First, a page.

The trend toward safety networks aboard Ethernet has continued to grow significantly. It is now getting integrated into the control network, and safety devices and safety systems are becoming more compact, easier to program, and, in many cases, more cost-effective.
Integrated safety comes with a number of benefits, many of which are highlighted in the slideshow below. Safety standards can be integrated within the system, including those that validate the system to meet regulations such as the recent European machinery directive. These often require validation that can be programmed into the safety software.
While safety networks have become more complex, they have actually become simpler and easier for plant operators to deploy. The simple user interfaces help to reduce implementation time, thus reducing costs. While the software and networks are easier for the user, they have grown in scale and complexity to include tools such as diagnostics and prognostics.
Machine safety has also seen advances. Safety networks are helping to reduce collisions through the use of electronic safety curtains and virtual safety walls. The machinery is also isolated in its safety pocket so a shutdown due to a break in the safety curtain shuts down the individual machine, not the entire line.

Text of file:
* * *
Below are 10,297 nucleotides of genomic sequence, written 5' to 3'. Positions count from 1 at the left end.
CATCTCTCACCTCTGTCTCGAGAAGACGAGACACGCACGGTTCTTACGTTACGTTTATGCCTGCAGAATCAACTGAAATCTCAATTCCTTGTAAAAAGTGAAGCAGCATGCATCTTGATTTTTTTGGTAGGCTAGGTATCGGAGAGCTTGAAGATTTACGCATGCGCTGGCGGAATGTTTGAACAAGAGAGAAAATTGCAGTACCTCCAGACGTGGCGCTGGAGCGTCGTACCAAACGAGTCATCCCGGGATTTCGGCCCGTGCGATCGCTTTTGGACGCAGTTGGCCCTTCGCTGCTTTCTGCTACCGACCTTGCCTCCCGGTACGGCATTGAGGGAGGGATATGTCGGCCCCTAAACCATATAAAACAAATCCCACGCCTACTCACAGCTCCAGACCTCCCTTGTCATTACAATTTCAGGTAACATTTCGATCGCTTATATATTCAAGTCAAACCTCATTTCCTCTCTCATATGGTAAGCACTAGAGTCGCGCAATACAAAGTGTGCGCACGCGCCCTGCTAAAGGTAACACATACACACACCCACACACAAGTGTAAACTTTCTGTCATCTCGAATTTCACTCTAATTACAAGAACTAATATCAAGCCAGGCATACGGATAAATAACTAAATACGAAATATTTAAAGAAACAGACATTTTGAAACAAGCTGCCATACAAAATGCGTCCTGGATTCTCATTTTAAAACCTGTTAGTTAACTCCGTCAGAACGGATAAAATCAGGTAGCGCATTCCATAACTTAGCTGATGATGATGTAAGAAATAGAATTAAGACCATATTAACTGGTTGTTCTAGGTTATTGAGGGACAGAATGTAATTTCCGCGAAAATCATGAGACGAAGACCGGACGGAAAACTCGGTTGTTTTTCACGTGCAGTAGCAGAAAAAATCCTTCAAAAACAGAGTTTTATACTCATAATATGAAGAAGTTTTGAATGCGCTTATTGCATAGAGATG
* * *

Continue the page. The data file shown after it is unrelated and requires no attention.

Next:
Click the image below to start the slideshow.
Siemens' TIA Portal
Siemens created a Safety Advanced program within its TIA (totally integrated automation) portal. The goal is to help users integrate safety functions into standard automation processes. The safety feature was designed for intuitive operation and quick entry in the generation of fail-safe programs. The library concept was created to simplify the validation of safety-oriented applications. (Source: Siemens)
Rob, Below is a link to a recent article from Siemens on the benefits and security implications of using wireless for safety. Not sure how they would answer the specific question you raise, although I suspect that key safety functions are always hard-wired as well. Good question.
A huge key moving forward could be continued innovation with software technologies such as the work being done by ODVA with CIP Safety, PROFIsafe and developments such as openSAFETY. In addition to more powerful solutions, the emphasis on ease of implementation and driving toward more standards could really make a difference in this area.
Yes, good points, Apresher. From what I hear, your last point is particularly important. Any implementation that is easy (relatively) and meets standards is looked on favorably. Plants want complex tools that don't require complex programming. Suppliers are getting good at adding complexity to the system without adding complexity for the end user.
Absolutely, Rob, integrating safety more closely into the control software solution versus a separate system should produce solutions that are easier to implement and maintain. Needs to be simple and straightforward.
Looks that way, Apresher. This seems to match a trend I'm seeing in a lot of areas of automation and control. A lot of the complexity is programmed in by the supplier. More and more it seems control technology is plug and play. There seems to be less heavy lifting for the integrator and the plant techs. Devices and systems are getting more complex, while they're getting simpler for the end user.
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